The crews will test water rescue and river search procedures, with an emphasis on general water safety and providing assistance to other search and rescue agencies.
The excercise will begin at 11am on Saturday 16 April and will last for one hour. Members of the public are welcome to observe must must obey any instructions and must not interefere with the exercise.
For more information contact Bill Powderly, assistant chief Civil Defence officer with responsibility for the Fingal Area, at [email protected] or 086 380 5197.

Members of the public are invited to attend a major flood evacuation training exercise this Saturday at Broadmeadow Esturary in Swords, Co Dublin.

Rescue and boat rescue crews from the Irish Coast Guard are sceduled to join teams from the Dublin Fire Brigade, the Civil Defence Fire Service and Gardaí in the exercise, which will simulate the rescue of a group of people stranded after a flash flood.

The crews will test water rescue and river search procedures, with an emphasis on general water safety and providing assistance to other search and rescue agencies.

The excercise will begin at 11am on Saturday 16 April and will last for one hour. Members of the public are welcome to observe must must obey any instructions and must not interefere with the exercise.

For more information contact Bill Powderly, assistant chief Civil Defence officer with responsibility for the Fingal Area, at [email protected] or 086 380 5197.

Published in Rescue

Swords Sailing & Boating Club

a_ssbc_club_002-1.jpgLocated Halfway between Malahide and Swords, near the main Belfast road. Season runs from March to December. Very active dinghy programme – and a very active club for both the young and the young at heart!

We have grown from humble beginnings, operating from a cargo container, to become a well established club boasting four national champions in different fleets in the one year!!

Racing every Sunday at 2pm and Wednesdays at 7.30. Friendly family Orientated club. New members always welcome.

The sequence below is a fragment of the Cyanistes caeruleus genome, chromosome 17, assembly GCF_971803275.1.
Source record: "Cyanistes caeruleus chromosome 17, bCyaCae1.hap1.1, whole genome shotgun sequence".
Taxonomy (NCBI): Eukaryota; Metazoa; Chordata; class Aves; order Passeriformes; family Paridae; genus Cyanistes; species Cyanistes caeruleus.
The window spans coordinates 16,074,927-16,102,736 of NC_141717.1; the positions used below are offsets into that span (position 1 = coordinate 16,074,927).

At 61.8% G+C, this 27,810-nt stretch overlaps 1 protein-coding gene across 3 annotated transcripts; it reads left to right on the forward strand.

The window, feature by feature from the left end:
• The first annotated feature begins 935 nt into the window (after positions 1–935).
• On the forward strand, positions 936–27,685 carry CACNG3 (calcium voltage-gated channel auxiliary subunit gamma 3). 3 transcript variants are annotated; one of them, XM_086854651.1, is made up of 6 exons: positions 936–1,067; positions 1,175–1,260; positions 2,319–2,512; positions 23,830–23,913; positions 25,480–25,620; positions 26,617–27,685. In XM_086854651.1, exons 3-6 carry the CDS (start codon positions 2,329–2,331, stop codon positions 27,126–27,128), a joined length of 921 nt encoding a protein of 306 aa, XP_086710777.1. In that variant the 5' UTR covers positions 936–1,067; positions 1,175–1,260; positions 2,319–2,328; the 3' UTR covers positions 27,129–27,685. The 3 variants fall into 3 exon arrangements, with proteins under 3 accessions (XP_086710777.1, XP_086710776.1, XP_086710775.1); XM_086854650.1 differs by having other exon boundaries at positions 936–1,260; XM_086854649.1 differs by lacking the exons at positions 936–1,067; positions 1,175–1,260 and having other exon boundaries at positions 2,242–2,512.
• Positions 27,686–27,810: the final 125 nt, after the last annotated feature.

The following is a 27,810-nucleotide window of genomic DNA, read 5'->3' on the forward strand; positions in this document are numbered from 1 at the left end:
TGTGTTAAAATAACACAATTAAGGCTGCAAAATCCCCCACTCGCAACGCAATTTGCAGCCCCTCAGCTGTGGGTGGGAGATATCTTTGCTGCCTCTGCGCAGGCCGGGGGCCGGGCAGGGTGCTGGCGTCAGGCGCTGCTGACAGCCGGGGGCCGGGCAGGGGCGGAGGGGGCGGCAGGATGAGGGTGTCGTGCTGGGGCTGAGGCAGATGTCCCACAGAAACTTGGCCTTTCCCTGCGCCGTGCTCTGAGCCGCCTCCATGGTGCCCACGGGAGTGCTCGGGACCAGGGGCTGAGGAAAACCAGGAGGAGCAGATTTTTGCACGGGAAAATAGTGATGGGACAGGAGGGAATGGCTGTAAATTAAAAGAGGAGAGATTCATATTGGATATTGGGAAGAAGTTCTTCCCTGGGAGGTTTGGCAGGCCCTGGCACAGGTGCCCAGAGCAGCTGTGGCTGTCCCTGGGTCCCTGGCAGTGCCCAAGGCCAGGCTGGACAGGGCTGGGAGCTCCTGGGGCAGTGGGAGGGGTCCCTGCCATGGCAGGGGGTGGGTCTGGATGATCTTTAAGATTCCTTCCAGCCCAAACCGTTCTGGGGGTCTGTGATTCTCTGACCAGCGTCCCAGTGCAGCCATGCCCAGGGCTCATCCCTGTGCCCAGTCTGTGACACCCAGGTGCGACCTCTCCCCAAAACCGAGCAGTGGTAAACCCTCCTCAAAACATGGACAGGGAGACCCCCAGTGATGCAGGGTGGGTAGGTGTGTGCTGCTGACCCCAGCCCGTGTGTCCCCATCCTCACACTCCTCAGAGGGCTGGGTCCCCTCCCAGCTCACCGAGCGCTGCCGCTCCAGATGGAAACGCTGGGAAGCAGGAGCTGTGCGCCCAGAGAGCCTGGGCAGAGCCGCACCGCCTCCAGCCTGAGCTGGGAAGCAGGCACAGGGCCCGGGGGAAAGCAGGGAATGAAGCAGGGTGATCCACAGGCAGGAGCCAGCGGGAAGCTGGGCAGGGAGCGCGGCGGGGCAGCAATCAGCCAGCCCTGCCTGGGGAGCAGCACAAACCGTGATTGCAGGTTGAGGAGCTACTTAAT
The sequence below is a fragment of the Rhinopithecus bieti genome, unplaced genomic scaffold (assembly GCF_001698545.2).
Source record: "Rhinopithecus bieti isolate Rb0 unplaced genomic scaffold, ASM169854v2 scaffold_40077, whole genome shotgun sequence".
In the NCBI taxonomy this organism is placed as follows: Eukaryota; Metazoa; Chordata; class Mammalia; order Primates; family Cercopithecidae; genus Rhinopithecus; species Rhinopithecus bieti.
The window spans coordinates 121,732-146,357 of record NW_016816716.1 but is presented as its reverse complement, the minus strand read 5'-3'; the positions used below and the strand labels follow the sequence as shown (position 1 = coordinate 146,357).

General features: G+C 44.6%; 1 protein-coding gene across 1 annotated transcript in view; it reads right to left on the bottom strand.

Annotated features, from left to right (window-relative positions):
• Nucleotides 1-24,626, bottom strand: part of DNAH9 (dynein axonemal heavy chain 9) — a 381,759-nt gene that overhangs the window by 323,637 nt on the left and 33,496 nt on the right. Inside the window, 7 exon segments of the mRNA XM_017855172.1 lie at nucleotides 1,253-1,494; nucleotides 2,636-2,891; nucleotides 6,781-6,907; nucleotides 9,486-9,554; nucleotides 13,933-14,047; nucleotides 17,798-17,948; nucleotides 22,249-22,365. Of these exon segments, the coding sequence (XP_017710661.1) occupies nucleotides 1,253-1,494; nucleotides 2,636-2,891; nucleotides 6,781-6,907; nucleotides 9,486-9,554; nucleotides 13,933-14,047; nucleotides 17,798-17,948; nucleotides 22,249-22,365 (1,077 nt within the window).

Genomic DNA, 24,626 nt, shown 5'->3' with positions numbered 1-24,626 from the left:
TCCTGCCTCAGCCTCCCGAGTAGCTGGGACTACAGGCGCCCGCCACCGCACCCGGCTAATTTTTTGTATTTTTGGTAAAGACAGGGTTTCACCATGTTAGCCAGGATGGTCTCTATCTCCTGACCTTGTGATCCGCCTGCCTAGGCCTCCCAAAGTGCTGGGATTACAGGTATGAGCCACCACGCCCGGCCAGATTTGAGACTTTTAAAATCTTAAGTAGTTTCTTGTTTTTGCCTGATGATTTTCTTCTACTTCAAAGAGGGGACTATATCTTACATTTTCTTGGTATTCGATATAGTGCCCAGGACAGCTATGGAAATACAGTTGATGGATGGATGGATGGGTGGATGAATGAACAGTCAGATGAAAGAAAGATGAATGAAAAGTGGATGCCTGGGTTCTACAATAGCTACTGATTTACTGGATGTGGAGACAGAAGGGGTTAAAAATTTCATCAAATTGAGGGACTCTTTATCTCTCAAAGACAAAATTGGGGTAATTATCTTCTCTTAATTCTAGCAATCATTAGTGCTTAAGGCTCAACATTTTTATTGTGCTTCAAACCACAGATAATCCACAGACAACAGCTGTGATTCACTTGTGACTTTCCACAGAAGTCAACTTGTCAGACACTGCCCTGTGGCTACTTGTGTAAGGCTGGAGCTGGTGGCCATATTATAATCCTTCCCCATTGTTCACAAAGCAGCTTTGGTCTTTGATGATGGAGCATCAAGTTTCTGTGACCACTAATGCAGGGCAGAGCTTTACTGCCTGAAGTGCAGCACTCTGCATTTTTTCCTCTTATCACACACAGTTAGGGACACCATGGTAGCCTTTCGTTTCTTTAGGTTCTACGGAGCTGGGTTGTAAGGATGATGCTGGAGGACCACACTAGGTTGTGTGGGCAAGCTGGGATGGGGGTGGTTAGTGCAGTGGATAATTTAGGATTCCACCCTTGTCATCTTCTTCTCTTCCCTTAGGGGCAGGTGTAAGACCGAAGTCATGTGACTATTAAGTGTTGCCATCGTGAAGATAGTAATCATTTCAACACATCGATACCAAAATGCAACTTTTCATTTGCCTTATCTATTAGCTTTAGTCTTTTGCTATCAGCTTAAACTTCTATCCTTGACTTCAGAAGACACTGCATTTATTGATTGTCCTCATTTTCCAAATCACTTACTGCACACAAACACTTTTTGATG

Swords Sailing & Boating Club, c/o Donal Brennan, Broadmeadow Estuary, Swords, Co Dublin. Tel: 01 8454 686, email: [email protected]

 

Have we got your club details? Click here to get involved

 

Published in Clubs

Dublin Bay

Dublin Bay on the east coast of Ireland stretches over seven kilometres, from Howth Head on its northern tip to Dalkey Island in the south. It's a place most Dubliners simply take for granted, and one of the capital's least visited places. But there's more going on out there than you'd imagine.

The biggest boating centre is at Dun Laoghaire Harbour on the Bay's south shore that is home to over 1,500 pleasure craft, four waterfront yacht clubs and Ireland's largest marina.

The bay is rather shallow with many sandbanks and rocky outcrops, and was notorious in the past for shipwrecks, especially when the wind was from the east. Until modern times, many ships and their passengers were lost along the treacherous coastline from Howth to Dun Laoghaire, less than a kilometre from shore.

The Bay is a C-shaped inlet of the Irish Sea and is about 10 kilometres wide along its north-south base, and 7 km in length to its apex at the centre of the city of Dublin; stretching from Howth Head in the north to Dalkey Point in the south. North Bull Island is situated in the northwest part of the bay, where one of two major inshore sandbanks lie, and features a 5 km long sandy beach, Dollymount Strand, fronting an internationally recognised wildfowl reserve. Many of the rivers of Dublin reach the Irish Sea at Dublin Bay: the River Liffey, with the River Dodder flow received less than 1 km inland, River Tolka, and various smaller rivers and streams.